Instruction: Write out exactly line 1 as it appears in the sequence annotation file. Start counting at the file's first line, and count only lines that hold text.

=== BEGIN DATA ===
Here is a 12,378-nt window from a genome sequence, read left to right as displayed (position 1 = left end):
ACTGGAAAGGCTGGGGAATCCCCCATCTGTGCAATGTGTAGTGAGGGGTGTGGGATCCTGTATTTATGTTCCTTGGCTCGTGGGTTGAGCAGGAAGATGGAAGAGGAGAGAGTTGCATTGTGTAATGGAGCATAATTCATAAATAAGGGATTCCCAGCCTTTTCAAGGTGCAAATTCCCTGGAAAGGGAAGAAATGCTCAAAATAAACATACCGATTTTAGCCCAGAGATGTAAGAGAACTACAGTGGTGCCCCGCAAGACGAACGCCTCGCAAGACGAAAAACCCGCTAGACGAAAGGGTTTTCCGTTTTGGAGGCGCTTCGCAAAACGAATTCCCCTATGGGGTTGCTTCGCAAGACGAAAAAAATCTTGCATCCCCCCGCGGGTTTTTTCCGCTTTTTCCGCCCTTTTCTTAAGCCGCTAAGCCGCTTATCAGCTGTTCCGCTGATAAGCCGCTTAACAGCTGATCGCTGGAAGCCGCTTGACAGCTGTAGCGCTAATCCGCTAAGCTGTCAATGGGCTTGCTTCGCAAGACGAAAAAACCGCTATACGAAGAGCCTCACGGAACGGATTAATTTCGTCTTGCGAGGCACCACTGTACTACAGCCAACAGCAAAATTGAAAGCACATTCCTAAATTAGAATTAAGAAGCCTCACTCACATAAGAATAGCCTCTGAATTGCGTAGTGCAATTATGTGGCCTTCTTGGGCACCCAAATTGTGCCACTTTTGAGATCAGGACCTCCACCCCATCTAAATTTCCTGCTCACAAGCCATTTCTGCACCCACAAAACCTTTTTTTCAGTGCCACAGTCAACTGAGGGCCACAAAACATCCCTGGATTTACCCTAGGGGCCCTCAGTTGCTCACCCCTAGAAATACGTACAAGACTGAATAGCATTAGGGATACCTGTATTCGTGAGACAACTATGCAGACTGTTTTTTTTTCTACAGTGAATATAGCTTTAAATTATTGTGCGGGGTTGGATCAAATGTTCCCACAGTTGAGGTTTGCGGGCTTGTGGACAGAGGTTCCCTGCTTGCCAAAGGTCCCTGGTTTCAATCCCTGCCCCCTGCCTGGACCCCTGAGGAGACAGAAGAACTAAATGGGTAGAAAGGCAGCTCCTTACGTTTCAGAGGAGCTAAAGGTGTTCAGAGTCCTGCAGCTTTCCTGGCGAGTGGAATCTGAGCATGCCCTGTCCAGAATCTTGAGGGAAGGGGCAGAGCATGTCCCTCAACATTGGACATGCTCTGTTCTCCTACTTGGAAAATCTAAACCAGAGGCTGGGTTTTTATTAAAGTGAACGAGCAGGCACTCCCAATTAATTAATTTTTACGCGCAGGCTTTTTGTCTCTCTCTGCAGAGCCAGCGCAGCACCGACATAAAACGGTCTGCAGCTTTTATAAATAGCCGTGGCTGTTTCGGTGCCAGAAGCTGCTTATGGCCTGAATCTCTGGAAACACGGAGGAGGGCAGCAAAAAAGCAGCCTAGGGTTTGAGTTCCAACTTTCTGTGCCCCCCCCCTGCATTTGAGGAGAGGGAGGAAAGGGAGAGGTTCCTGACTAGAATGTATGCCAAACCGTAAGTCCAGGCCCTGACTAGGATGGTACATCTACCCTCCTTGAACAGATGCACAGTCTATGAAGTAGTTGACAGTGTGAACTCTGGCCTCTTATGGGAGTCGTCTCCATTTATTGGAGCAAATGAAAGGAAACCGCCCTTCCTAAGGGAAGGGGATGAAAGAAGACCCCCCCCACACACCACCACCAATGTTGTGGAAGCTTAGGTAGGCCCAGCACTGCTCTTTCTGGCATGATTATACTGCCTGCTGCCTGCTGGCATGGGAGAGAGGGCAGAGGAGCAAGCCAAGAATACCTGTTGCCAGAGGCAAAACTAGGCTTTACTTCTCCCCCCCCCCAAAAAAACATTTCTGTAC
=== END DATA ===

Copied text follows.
Here is a 12,378-nt window from a genome sequence, read left to right as displayed (position 1 = left end):